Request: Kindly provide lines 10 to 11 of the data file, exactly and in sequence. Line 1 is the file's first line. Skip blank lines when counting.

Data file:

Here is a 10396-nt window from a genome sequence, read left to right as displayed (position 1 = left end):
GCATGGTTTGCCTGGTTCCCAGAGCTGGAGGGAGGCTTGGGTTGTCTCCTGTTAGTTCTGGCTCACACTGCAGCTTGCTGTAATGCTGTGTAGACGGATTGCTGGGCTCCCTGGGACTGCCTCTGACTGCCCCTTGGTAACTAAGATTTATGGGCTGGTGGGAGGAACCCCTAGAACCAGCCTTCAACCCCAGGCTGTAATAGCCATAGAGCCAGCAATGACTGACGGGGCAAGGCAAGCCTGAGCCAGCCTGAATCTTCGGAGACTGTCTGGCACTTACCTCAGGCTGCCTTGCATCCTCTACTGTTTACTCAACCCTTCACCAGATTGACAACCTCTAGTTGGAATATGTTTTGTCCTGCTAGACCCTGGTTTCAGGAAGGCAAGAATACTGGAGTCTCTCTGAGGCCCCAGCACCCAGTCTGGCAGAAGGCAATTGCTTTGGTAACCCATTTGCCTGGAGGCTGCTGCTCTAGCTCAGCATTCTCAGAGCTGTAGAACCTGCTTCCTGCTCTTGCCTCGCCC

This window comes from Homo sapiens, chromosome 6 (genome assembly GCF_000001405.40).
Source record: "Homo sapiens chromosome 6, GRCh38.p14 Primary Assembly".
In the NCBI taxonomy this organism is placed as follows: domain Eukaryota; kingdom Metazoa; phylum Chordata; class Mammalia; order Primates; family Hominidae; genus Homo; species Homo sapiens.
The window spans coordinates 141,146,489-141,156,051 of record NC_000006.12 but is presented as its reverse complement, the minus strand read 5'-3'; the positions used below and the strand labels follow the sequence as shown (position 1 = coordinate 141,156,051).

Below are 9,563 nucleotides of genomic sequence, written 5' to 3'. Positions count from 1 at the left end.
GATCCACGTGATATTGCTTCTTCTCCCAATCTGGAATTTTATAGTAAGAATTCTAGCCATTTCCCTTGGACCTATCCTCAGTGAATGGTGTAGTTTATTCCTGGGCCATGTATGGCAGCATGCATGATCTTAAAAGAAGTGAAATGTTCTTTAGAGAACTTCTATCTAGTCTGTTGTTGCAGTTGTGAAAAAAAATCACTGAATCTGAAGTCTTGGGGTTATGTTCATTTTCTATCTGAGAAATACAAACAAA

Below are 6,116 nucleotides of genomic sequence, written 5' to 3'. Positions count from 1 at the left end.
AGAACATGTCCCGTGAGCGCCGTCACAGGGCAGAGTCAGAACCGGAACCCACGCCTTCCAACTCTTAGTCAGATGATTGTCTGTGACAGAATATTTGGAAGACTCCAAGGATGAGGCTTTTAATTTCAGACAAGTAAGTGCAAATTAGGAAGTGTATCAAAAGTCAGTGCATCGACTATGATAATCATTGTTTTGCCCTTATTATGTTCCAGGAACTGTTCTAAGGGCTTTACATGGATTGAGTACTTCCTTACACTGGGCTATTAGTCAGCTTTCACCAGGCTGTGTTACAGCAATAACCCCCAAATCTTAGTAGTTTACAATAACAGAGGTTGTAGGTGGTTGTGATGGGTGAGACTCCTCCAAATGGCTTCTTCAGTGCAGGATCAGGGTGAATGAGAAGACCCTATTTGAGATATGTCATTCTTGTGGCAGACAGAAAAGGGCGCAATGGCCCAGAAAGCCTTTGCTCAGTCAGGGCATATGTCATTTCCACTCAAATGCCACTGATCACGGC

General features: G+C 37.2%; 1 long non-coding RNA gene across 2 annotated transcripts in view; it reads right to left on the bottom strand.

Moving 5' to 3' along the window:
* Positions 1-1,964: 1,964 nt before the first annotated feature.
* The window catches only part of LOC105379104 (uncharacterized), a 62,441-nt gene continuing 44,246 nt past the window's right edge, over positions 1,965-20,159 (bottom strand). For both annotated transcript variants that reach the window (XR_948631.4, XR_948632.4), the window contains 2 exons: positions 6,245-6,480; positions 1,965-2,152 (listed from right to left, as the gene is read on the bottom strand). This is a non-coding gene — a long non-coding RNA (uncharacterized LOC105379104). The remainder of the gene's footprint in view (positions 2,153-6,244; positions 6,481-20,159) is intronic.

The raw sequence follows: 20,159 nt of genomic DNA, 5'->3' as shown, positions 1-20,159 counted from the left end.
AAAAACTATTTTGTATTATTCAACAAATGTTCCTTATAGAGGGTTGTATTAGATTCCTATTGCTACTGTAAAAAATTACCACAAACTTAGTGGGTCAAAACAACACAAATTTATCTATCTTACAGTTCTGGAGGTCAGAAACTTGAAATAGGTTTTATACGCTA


AGAACATGTCCCGTGAGCGCCGTCACAGGGCAGAGTCAGAACCGGAACCCACGCCTTCCAACTCTTAGTCAGATGATTGTCTGTGACAGAATATTTGGAAGACTCCAAGGATGAGGCTTTTAATTTCAGACAAGTAAGTGCAAATTAGGAAGTGTATCAAAAGTCAGTGCATCGACTATGATAATCATTGTTTTGCCCTTATTATGTTCCAGGAACTGTTCTAAGGGCTTTACATGGATTGAGTACTTCCTTACACTGGGCTATTAGTCAGCTTTCACCAGGCTGTGTTACAGCAATAACCCCCAAATCTTAGTAGTTTACAATAACAGAGGTTGTAGGTGGTTGTGATGGGTGAGACTCCTCCAAATGGCTTCTTCAGTGCAGGATCAGGGTGAATGAGAAGACCCTATTTGAGATATGTCATTCTTGTGGCAGACAGAAAAGGGCGCAATGGCCCAGAAAGCCTTTGCTCAGTCAGGGCATATGTCATTTCCACTCAAATGCCACTGATCACGGC

General features: G+C 37.2%; 1 long non-coding RNA gene across 2 annotated transcripts in view; it reads right to left on the bottom strand.